I’m scared to write this piece.
I don’t want to say the wrong thing. I don’t want to make a mistake and get lambasted by the internet. I don’t want to assume things about you or black people or policemen or our government, and I don’t want to cause a problem where a mighty large problem already exists.
So I’ve stayed quiet. Because I’m scared. And because this isn’t my fight.
Or is it?
Last week, as I watched the same news on American television that you did, a sudden question dropped in my mind.
What if that was white women?
WHAT IF THAT WAS WHITE WOMEN?
It’s all I could think last week.
Forgive me for saying it, truly — forgive me — but until last week, this didn’t feel like my problem. Don’t get me wrong — I cared, I felt concerned about racial reconciliation, but I’m not black and I’m not a policeman, so it wasn’t my problem.
But I was wrong. Something shifted in me last week and God willing, I’ll never go back.
Y’all. I’m so sorry for thinking this was someone else’s issue.
It is my problem. It’s absolutely my problem.
It’s my problem because if this was me, if it was me suffering, I would want other people of different races and backgrounds and ages to stand up for me. I’d want to feel like somebody, ANYBODY, was on my team.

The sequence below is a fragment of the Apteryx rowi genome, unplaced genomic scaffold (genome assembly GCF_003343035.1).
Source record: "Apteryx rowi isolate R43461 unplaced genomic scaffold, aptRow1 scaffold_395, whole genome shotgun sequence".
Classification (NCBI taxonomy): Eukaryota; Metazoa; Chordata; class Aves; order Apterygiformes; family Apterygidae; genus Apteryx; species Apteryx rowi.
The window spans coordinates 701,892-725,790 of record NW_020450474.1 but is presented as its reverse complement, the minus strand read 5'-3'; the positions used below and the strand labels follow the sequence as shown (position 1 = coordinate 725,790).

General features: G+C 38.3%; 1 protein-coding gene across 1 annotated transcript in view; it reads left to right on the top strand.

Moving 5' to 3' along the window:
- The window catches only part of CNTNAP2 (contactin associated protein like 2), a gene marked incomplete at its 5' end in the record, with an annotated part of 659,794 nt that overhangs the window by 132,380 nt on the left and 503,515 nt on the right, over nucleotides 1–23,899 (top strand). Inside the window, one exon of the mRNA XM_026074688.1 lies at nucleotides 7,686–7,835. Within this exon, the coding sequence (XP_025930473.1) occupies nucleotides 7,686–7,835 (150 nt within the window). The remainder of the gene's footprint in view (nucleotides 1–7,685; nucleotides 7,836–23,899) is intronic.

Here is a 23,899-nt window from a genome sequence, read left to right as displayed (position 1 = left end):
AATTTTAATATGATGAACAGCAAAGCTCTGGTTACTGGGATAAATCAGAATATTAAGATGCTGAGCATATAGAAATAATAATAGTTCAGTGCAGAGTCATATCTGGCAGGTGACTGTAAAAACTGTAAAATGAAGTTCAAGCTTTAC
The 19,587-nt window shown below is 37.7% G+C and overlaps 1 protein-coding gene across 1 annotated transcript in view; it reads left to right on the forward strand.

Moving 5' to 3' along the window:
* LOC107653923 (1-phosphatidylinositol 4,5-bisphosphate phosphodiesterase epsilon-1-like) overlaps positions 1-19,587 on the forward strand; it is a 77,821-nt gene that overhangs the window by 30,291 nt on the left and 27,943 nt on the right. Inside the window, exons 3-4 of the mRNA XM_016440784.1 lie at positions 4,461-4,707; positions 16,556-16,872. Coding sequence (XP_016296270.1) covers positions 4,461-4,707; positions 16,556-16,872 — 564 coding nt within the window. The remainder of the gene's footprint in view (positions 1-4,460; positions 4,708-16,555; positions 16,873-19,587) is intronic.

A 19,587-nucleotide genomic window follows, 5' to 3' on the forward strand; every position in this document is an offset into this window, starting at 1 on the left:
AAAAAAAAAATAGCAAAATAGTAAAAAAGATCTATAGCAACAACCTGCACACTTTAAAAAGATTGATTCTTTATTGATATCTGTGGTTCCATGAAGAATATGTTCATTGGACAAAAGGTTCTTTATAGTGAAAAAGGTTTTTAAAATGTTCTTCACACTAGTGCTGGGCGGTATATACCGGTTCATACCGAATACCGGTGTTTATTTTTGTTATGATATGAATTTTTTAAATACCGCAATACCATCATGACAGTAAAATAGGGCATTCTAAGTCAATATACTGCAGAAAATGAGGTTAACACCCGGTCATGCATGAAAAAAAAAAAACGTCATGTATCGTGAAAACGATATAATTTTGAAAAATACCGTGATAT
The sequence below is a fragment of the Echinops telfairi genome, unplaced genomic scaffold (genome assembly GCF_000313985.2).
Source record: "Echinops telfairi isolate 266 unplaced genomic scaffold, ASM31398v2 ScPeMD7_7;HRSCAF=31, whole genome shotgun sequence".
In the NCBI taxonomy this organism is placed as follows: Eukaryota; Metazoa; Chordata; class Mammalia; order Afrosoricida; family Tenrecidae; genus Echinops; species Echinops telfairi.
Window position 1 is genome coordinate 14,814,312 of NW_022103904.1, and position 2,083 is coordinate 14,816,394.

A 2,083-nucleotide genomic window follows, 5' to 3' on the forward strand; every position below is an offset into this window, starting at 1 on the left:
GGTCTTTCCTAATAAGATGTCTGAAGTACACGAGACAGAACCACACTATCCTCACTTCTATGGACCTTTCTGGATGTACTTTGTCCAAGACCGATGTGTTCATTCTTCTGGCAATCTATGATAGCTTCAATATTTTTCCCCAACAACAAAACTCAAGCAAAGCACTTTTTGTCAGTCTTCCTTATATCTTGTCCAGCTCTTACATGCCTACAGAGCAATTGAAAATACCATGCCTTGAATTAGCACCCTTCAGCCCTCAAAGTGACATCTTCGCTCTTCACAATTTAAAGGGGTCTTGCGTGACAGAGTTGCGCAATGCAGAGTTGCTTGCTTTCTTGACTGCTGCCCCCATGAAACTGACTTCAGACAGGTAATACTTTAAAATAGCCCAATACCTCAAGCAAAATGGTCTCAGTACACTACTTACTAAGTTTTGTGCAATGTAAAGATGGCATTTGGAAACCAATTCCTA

It’s my problem because I can be a part of the solution, if not across the nation, at least in my own town.
It’s my problem because Jesus cares deeply, and I’m convinced His heart is broken over this injustice, and if anything breaks His heart, I want it to break mine too.
It’s my problem because in some dark spots in my heart, I am the problem.
And THAT is my problem.
Rooting out the racism in me, rooting out the “we” and “them” in me, rooting out the implicit biases in my heart? Those are all my problems because I want to be a part of the solution and that starts right here.
My friend Deidra says we reconcile to God, we reconcile to others, and we reconcile to ourselves. I want to do all three of those.
I want to figure out what it looks like for my black friends to feel like I am on their team. I want to figure out what it looks like for the policemen in my community to feel like I am on their team. Since I’m in neither demographic, is there a way for me to hold hands with them both? Because I want to.
I don’t have answers, friends. I’m merely wading into these waters and inviting you to join me.
To ask Jesus to break your heart for the things that break His. To be brave enough, in your own community, to ask questions and make new friends and care for your neighbor and the police and mourn with those who mourn. To be brave enough, in your own heart, to call this your problem.
And in some small way, claiming that is already a step toward freedom and healing and love.
Guide us, O Thou Great Jehovah.